Monitor, Desert.jpg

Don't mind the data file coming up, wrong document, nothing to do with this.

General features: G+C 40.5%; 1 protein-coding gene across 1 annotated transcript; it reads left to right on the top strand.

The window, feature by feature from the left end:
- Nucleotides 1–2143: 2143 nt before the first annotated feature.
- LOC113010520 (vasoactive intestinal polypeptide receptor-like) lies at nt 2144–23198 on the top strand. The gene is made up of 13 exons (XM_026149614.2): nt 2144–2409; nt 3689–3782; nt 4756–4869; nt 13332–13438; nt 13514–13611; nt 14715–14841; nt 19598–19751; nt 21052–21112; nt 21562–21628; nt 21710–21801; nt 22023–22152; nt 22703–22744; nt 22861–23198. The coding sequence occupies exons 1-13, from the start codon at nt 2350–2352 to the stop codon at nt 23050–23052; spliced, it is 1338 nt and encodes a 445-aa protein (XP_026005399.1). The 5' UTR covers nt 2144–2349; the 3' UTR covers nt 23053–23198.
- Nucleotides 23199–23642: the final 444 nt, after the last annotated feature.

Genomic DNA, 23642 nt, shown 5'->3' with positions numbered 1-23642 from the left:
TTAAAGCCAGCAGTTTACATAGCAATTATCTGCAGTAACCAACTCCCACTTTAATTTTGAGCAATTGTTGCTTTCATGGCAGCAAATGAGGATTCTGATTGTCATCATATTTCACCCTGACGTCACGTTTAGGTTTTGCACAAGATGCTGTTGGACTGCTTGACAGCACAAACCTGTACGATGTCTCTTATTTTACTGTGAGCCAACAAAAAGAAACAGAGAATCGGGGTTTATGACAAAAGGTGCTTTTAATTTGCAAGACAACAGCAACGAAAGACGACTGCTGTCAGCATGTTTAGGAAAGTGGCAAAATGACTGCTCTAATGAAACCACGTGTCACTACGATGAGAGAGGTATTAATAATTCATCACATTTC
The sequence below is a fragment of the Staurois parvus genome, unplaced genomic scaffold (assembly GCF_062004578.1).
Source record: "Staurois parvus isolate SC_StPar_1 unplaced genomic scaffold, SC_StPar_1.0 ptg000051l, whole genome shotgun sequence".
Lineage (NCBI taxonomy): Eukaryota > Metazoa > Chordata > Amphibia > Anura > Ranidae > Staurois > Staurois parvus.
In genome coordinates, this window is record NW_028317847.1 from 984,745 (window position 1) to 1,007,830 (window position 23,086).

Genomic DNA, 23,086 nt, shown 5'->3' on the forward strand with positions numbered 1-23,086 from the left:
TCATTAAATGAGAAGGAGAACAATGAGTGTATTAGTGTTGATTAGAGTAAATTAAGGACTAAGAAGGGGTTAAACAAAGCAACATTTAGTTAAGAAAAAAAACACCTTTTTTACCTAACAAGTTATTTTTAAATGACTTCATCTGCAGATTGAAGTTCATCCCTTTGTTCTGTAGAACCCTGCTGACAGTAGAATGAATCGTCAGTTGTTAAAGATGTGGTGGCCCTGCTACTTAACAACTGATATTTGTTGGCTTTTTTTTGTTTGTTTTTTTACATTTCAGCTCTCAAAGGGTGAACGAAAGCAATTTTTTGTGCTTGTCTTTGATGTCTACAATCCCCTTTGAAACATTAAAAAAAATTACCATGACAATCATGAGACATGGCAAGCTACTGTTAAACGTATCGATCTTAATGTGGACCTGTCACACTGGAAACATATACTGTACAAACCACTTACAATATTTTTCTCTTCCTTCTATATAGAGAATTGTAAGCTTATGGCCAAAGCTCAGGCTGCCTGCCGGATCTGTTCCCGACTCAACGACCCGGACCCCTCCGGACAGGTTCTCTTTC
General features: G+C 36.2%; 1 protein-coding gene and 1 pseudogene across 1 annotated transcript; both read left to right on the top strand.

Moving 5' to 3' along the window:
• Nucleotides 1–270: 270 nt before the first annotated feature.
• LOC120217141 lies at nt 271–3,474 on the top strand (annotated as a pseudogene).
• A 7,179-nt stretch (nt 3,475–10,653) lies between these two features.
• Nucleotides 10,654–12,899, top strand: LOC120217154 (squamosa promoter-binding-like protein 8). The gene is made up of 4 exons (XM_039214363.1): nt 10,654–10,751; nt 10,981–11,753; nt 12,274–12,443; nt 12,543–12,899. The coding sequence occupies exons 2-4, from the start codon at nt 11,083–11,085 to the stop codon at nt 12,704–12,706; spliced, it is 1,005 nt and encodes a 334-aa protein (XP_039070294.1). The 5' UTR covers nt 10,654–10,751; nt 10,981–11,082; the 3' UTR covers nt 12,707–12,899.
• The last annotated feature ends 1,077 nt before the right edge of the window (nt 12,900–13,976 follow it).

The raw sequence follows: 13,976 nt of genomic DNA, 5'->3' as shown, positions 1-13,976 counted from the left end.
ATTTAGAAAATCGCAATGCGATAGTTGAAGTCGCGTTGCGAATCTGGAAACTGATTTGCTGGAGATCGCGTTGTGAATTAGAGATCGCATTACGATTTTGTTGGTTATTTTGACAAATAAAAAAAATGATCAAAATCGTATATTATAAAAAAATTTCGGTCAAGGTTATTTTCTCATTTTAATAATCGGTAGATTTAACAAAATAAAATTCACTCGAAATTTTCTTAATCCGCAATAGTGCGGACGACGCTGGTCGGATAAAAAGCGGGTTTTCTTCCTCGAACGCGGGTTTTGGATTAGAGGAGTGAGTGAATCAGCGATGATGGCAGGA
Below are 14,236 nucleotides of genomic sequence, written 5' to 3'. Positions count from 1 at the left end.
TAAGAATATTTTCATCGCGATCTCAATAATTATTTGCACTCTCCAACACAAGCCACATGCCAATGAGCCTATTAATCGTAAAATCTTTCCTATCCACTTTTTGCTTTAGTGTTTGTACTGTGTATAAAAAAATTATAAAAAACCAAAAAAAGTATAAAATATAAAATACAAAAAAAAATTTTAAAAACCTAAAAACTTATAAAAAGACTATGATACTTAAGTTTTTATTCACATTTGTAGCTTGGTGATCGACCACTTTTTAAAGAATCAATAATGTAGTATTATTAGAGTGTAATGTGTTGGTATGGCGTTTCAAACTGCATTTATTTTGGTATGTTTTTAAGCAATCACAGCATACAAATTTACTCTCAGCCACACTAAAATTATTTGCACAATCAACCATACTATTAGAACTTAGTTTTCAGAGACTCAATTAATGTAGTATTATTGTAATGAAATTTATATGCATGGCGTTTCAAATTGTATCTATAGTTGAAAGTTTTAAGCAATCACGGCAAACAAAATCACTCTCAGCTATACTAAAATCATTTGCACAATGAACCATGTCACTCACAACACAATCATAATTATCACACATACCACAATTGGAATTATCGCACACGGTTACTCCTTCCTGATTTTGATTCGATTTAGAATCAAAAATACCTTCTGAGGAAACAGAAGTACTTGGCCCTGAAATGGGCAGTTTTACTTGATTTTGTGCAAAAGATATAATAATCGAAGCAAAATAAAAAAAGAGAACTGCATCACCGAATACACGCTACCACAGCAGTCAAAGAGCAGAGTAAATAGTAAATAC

The desert monitor (Varanus griseus) is the most northerly distributed monitor species and one of the largest reptiles in its expansive range. The body is long and robust, with sturdy limbs, and a long, powerful tail which can be used liked a whip in defence. The nostrils of this species are particularly distinctive, comprising diagonal slits much closer to the eye than the tip of the snout. Colouration is highly variable, but is always far more vivid in juveniles, which are generally yellow or orange with bold black bands running across the body and tail. As the desert monitor ages its colour and markings fade, becoming light brown, yellow or dark grey, with faint or non-existent banding. In some adults the upperside may be marked with creamy spots and mottling or with small, dark spots extending to the tail and throat. This species is divided into three subspecies which occupy distinct geographical regions and can be identified by size, tail shape, and the number of bands on the body and tail.




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